director Peter Weir
Peter Weir’s 1985 thriller, Witness, which was a pretty big hit in its day, was also perhaps one of the biggest introductions of the Amish, or “Pennsylvania Dutch”, into American popular culture. The story is one of those almost “made for Hollywood” scenarios, a culture clash between the harsh big city life and crime and the almost alien lifestyle of a sect of people who shun modernity and technology in striving for a Christian life. Best twist of all, it’s a very young Amish boy who witnesses a murder and must be protected by the Philadelphia cop.
The cop, of course, is Harrison Ford in a strong role in the prime of his career. The kid is the remarkably cute Lukas Haas, one of those all-time child roles. His mother is Kelly McGillis in a role that made her a star. And at the helm, director Peter Weir, delivering a very solid, in some ways understated, naturalistic thriller, highlighting the cultural differences and still managing to tell a compelling story. And Danny Glover! As a bad guy! I’d totally forgotten that.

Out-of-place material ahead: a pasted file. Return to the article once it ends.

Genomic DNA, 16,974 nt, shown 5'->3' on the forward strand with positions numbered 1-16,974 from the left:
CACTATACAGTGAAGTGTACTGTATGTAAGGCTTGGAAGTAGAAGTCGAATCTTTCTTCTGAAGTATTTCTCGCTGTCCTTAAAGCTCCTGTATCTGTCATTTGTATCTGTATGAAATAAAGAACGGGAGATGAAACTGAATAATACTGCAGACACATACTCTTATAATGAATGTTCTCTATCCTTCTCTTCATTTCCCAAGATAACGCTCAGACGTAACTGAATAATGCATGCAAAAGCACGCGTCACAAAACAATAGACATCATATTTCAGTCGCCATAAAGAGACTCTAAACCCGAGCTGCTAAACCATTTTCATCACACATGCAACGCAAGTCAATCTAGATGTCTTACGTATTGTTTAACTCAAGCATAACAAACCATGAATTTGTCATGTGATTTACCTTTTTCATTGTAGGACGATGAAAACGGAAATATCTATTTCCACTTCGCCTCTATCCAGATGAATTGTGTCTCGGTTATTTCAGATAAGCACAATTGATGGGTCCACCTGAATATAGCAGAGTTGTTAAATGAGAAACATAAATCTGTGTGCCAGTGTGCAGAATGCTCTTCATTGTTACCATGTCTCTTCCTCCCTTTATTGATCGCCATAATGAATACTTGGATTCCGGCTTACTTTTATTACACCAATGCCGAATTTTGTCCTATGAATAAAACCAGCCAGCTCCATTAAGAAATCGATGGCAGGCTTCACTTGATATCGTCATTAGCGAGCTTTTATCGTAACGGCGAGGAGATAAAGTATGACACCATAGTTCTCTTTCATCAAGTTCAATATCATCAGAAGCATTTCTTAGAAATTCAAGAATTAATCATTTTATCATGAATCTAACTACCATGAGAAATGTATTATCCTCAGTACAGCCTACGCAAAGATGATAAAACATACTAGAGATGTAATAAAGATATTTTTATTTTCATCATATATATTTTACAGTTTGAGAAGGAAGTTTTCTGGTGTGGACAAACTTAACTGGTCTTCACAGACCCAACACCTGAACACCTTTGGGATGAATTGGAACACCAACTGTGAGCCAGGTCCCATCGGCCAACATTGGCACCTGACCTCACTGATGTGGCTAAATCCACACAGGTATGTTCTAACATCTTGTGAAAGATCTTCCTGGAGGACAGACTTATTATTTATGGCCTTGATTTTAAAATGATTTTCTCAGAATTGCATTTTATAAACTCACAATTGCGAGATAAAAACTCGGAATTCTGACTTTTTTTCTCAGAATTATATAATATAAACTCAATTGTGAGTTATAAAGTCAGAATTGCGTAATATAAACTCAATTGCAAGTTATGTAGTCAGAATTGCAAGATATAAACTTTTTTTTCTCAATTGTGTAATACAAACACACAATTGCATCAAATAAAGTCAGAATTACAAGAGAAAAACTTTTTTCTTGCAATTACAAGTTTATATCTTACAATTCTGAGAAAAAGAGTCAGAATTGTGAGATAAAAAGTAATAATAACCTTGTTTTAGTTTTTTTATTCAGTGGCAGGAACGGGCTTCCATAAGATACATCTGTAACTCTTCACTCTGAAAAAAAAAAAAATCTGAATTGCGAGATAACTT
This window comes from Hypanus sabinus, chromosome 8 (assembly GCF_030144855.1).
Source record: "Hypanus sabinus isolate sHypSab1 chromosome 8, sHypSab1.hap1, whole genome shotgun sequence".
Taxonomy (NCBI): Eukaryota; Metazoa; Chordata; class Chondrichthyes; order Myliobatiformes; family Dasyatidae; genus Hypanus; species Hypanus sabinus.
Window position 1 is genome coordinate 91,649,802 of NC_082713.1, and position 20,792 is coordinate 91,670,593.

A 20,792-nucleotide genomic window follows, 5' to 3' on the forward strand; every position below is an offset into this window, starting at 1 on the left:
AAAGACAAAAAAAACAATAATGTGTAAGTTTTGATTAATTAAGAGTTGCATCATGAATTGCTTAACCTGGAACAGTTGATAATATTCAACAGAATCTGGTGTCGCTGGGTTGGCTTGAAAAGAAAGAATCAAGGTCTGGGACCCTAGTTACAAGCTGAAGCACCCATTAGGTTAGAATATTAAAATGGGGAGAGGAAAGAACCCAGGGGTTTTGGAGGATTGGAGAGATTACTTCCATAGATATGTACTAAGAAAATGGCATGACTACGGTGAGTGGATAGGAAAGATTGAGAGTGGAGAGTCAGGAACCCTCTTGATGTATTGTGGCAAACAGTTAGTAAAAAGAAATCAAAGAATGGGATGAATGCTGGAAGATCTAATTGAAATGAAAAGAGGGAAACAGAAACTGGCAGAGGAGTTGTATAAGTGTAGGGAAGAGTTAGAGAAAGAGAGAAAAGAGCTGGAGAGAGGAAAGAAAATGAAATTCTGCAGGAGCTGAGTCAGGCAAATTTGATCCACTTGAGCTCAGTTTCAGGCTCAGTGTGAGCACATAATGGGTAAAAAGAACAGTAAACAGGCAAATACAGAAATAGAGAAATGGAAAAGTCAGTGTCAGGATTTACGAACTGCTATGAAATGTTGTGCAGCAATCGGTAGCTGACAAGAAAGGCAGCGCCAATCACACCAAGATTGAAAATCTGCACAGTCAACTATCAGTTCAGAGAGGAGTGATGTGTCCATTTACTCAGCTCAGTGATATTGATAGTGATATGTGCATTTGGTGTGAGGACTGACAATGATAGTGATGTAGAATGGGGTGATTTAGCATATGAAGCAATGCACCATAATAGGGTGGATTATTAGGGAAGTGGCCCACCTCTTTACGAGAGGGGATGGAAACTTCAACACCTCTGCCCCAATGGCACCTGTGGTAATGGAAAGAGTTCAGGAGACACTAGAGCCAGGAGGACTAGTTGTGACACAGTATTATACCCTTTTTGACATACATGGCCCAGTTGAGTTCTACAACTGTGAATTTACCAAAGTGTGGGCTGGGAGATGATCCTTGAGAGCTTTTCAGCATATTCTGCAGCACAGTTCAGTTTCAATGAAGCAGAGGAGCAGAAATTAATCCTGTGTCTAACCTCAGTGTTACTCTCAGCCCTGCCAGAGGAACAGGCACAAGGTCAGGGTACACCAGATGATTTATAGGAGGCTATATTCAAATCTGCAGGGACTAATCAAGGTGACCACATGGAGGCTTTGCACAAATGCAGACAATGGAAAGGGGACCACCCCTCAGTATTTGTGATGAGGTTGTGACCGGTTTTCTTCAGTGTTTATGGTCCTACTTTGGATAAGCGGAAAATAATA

I hadn’t seen Witness probably since it came out, but I always recalled it as a fine film. I stand by that having re-witnessed it, which I did with my daughter, whose only other information on the Amish came from a recent viewing of Kingpin (1996). She also enjoyed the film. I’d had this one in my queue for some while, one of the ones I thought I’d watch with my kids at some point. It took a random night to get the opportunity.
Weir has always interested me. From his The Cars That Ate Paris (1974) to Picnic at Hanging Rock (1975), The Last Wave (1977), Gallipoli (1981), The Year of Living Dangerously (1982) through to The Mosquito Coast (1986), Dead Poets Society (1989) on to Fearless (1993) and The Truman Show (1998), Weir’s filmography is diverse and interesting, different, and compelling.
And Witness is a very fine film.